Molar Grooves And The Application Of Sealants

Posted by on Apr 27, 2017 in Uncategorized |

If your child has recently seen their dentist, then you may learn a little about your son or daughter’s teeth. If the dentist has informed you that the biting surfaces have deep grooves, then the professional may suggest the application of sealants. Keep reading to learn why the deep grooves are an issue and how the sealants can help.  Why Are Deep Grooves A Problem? All of the teeth have uneven surfaces across the biting edges. These surfaces allow the teeth to fit together as you bite and they also help to break up your food so you can chew properly. The molars and premolars have the deepest grooves, and this helps with the grinding of the food. Unfortunately, some of the grooves allow some food particles to cling to the biting surfaces of the teeth. This food attracts bacteria to the teeth and the bacteria feed and deteriorate the dental enamel. The deterioration causes cavities to form. Since the grooves are deeply sent in the surfaces of the teeth, decay may not be noticeable right away. This means that cavities can form for a while before you notice the brown or black formations in the teeth. This can cause significant structural weaknesses and the need for big fillings.  Fillings that are placed in the biting surfaces of the teeth will often be worn away through normal chewing and biting activities. This means that the fillings will likely need to be replaced sooner than later. It is wise to prevent fillings for as long as possible so children can retain their healthy teeth. How Do Sealants Help? Since deep grooves are responsible for collecting food and debris, it makes sense that filling in the openings can assist with the reduction in cavity formations. Your child’s dentist can fill the openings in with a special type of clear, and safe plastic material. The plastic is painted over the tops of the molars and premolars and then hardened with a UV light. Before the sealant is secured, the teeth will need to be cleaned thoroughly to make sure that all food and tartar is released from the grooves of the teeth. Make sure that you schedule more than enough time so the dentist has the opportunity to clean the teeth and the sealer.  Sealants will wear off over time as your child eats food. The pediatric dentist will check the plastic material and it will be replaced once it wears away. However, this will only need to happen once every year or two, depending on your child’s diet. For more information, contact companies like Dentistry For...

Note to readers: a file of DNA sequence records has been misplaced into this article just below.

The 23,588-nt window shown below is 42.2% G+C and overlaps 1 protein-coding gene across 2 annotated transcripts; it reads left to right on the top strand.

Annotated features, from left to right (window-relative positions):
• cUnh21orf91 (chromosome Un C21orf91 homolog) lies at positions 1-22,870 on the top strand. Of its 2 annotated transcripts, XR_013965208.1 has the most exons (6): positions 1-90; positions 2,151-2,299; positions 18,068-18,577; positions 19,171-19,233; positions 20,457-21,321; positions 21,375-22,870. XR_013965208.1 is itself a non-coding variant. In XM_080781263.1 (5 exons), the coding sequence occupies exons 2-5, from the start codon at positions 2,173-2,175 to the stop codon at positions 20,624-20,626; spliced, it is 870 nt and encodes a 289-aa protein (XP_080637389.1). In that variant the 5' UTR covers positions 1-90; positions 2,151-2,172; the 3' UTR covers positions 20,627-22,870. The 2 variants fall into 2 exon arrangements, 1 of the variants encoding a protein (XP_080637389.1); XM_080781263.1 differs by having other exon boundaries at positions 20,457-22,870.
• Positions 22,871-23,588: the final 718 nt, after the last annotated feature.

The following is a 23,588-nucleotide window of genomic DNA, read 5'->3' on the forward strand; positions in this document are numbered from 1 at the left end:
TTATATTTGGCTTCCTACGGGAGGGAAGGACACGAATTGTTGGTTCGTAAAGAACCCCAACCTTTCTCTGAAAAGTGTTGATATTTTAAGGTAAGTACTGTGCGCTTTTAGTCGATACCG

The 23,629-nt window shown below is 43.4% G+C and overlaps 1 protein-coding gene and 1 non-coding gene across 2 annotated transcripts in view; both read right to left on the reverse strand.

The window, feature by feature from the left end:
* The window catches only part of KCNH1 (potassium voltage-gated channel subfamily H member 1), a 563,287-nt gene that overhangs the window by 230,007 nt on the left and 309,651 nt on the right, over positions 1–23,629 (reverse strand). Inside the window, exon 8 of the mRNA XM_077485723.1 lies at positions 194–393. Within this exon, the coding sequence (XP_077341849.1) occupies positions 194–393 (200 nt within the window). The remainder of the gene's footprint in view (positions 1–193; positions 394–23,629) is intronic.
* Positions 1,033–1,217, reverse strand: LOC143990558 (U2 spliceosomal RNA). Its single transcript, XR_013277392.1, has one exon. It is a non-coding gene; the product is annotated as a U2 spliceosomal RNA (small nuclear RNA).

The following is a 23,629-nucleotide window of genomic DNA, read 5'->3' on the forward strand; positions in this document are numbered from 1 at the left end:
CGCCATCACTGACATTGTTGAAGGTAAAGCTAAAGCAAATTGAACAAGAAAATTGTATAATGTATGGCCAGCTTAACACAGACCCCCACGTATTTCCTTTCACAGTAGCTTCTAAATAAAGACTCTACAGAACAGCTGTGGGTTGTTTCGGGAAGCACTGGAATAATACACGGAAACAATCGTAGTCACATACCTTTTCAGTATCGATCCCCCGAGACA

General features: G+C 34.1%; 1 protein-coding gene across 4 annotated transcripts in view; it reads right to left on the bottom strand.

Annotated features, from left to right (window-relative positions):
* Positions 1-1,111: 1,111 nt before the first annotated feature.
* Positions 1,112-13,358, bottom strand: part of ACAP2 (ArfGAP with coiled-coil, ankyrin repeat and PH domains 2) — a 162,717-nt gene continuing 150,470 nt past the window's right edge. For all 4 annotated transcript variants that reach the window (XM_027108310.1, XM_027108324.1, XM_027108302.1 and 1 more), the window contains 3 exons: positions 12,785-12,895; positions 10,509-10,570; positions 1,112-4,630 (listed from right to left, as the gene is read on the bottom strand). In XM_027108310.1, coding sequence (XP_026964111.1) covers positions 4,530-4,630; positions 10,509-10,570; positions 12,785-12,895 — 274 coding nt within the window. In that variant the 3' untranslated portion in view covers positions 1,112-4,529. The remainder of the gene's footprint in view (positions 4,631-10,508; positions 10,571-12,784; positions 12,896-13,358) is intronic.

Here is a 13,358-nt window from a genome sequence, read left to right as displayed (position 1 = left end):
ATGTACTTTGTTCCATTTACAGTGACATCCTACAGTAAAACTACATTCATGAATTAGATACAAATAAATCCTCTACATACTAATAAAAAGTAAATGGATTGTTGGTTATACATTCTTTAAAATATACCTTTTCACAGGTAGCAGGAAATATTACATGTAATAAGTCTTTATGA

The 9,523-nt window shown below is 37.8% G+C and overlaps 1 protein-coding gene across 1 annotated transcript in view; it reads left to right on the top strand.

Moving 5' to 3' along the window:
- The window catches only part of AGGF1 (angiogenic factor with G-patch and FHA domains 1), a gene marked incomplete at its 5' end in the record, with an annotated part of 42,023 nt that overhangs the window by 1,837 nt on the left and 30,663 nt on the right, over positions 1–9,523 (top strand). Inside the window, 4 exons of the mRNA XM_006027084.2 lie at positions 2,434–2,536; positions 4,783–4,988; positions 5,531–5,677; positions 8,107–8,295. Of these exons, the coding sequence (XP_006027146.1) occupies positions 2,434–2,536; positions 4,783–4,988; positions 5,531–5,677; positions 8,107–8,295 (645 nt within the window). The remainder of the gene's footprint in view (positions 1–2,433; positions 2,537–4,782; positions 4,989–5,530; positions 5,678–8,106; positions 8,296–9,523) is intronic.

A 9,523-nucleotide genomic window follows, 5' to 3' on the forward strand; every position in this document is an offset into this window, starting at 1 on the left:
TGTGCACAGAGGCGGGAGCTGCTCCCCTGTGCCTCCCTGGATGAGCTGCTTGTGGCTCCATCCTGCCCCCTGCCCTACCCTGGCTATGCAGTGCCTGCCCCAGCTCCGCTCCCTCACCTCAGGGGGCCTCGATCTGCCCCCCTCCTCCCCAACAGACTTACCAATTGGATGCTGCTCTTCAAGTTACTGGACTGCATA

Read More

Understanding How Peroxide Can Whiten The Teeth

Posted by on Apr 27, 2017 in Uncategorized |

Stained teeth are unattractive and some people have difficulty removing brown and yellow accumulations from the teeth with toothpaste alone. While dental whitening treatments can work to remove the vast majority of stains, you may want to try some DIY treatments at home first. Hydrogen peroxide can assist with dental stain removal. Keep reading to learn why and also how to create the best at home paste with the peroxide. How Does Hydrogen Peroxide Whiten The Teeth? Hydrogen peroxide is often called a whitening agent. However, when it comes to stains, the fluid is actually an oxidizing compound. Oxidizing agents are chemicals that interact with the color compounds in substances. These compounds are called chromophores and make up the brown or yellow part of the dental stain. Specifically, chromophores are organic materials. If you understand how hydrogen peroxide kills bacteria, then you know that the substance works well to degrade organic microorganisms. The fluid works in the same way on non-living organic materials.  Specifically, when the peroxide comes into contact with the organic substance, it oxidizes it. This means it forces oxygen molecules to break away and the compound then breaks down and rinses away from the teeth.  How Is Peroxide Best Applied To The Teeth? If you want to make and use your own hydrogen peroxide solution, you should know that you probably should not place the peroxide itself directly on the teeth. Peroxide alone can cause some dental sensitivity issues and it can also cause an imbalance in the natural ecology of the mouth.  You will need to mix peroxide with baking soda to use it as a whitening agent. Simply place about two tablespoons of hydrogen peroxide in a small dish and then mix in about two tablespoons of baking soda. Continue adding the baking soda until you create a thick paste. Spread the paste on the teeth and allow it to sit for about 15 or 20 minutes.  When the time is up, spit out the paste into the sink. Rinse with water afterwards to get rid of the remainder of the whitening solution. You can use the same sort of whitening paste about once or twice a week. However, if your teeth start to feel sensitive, cut the treatment down to once a week or once every other week.  If you want to learn more about dental whitening and how to remove stains from the teeth, then make an appointment to speak to your cosmetic or general dentist. For more information, contact a business like Smudde Family Dentistry Dr. Meredeth...